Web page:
$20 from the yumi yumi shop.
Shopping blog featuring products made by people not factories.
$20 from the yumi yumi shop.
The best season of them all: Spring.
Camera Shy Photography: My name is Hillary Burkett and I live in Richmond VA with the company of 2 cats and a wonderful husband, who is incredibly supportive of my recent art pursuits.
I have a longstanding passion for photography and it has become my outlet. I am always aware and in awe of my surroundings. Nature and wildlife are my primary inspirations.
Beauty is all around us, and through photography, I desperately try to catch the uncatchable, tame the untamable, and box it all up neatly in a viewfinder for others to see and enjoy.
I am an explorer at heart and an artist by consequence.
Odile Gova: I am mostly self taught, although I have made attempts at Art college and various workshops over the past 25 years. I am deeply passionate and committed to my art forms. I’m a stay at home mother, how lucky am I ??!! I pour concrete garden art in the Spring and early Summer . The rest of the year is devoted to knitting, crochet, sewing, embroidery and felting. My felt is made from reclaimed wool sweaters that I find at thrift stores and the like.
“Oh, Mom! What are those?”
I love it when my children get excited about things that can be grown so when my five year-old’s eyes lit up and the chatter started last week as I pulled a packet of Luffa Gourd seeds from the envelope Seven Acre Woods had lovingly tucked them in I couldn’t resist engaging her. The conversation that resulted was even more pleasing than what had spurred it because if there’s anything I love seeing my children excited about more than things that grow it’s how (and where) those things are grown. And that’s exactly where her interest turned.
“Can I grow one of those in my garden? Oh and Mom, don’t let Dad use that loud thing on mine okay? I just want a shovel and a rake.”
‘That Loud Thing’ is the rototiller and while her current interest is a bit misplaced — the decibel level of the machinery used to till land on which food is grown is of little environmental and social concern, after all — her interest in the production of food at all is encouraging; and timely.
For some the Farmer’s Markets either never ceased or have already made their grand re-opening for the 2010 growing season and even for those in colder geographies the season of local production is just around the corner — or so I keep telling myself as I stare out the window at a barren white expanse.
As we step foot back in the Farmer’s Markets this year we may know, at least for the most part, where the goods we find there were grown but do we really know how? USDA organic certification can be costly and for some small producers and those that are trying to keep consumer costs at a bare minimum in order to make healthy, local fare available to all income levels, certification can be downright out of reach — but that doesn’t mean their goods aren’t grown organically. It just means they can’t bare a USDA seal.
Without getting to know your growers; without asking how their products are grown you’ll never know if the goods you choose each Saturday and Sunday morning are meaningfully produced in the manner most important to you. As you venture back out to shop your local farmer’s market this season remember, knowing how is just as important as knowing where.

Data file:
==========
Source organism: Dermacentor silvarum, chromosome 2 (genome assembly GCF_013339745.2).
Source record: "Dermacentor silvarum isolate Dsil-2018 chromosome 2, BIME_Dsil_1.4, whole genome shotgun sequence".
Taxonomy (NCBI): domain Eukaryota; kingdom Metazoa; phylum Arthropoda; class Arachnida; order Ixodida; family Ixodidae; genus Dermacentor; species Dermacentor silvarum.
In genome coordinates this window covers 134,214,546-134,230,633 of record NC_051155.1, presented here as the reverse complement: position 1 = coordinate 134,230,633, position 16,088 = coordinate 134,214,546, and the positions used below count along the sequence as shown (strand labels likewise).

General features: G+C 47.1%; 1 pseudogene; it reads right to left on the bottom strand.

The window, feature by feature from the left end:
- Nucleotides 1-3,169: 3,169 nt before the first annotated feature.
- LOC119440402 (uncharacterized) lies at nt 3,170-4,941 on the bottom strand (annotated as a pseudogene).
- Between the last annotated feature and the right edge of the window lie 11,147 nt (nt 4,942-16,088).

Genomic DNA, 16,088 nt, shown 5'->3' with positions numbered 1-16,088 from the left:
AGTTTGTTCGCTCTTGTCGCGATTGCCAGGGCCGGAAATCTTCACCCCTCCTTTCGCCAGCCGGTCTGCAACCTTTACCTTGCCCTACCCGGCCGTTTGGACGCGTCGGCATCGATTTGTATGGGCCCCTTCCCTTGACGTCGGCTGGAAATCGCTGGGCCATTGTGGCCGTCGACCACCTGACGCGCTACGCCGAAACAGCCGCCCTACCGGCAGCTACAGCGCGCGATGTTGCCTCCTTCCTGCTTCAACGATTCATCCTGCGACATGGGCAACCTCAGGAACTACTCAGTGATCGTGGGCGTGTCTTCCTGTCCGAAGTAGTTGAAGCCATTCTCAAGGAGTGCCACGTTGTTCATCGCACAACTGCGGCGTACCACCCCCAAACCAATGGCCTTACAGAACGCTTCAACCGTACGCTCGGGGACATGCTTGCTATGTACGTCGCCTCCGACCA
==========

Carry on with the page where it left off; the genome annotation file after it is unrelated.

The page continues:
One room in your home that you may spend the most time in is your kitchen. Especially if you have a large family to take care of; preparing school lunches, sorting groceries after shopping trips, creating a dinner menu for the month. Keeping your kitchen organized will keep the stress minimal and allow you to actually enjoy spending this essential time in your kitchen instead of having to worry about whether or not everything is in its place.
When you enter your kitchen to prepare a meal, make sure all of your favorite recipes are neatly written and are all kept in the same place. The easier things are to find, the quicker you can get down to business and complete the meal prep and have more time to spend enjoying the meal with your friends or family. The recipe box pictured above comes complete with illustrated letterpress recipe cards for a cute, handmade look. The box that holds the cards is even handcrafted by the artist in her Dad’s woodshop. Find this item along with many other original letterpress designs over at the shop of 1canoe2.
Organize your kitchen utensils with this unique handmade concrete canister. The artist at Culinarium has created a unique concrete mixture that allows his products to have a smooth texture that is physically similar to that of ceramic or aluminum! In this shop you will find other handmade items made from eco-friendly materials such as recycled rubber, concrete, cork, and aluminum for a chic, industrial style design.
If you have been on Etsy lately, then you probably noticed the trend with these adorable magnetic spice racks. SaltCitySpice turns these functional spice racks into works of art for your kitchen. There are many styles in this shop, but my favorite is the one pictured above. A silver serving platter has been altered with a chalkboard paint for a re-writable surface to jot down your shopping list, to label your spices, or to write down meal ingredients. Magnetic tins of your favorite spices are within easy reach and can be arranged on the surface in any configuration your heart desires. Find a large variety of these magnetic spice racks at SaltCitySpice!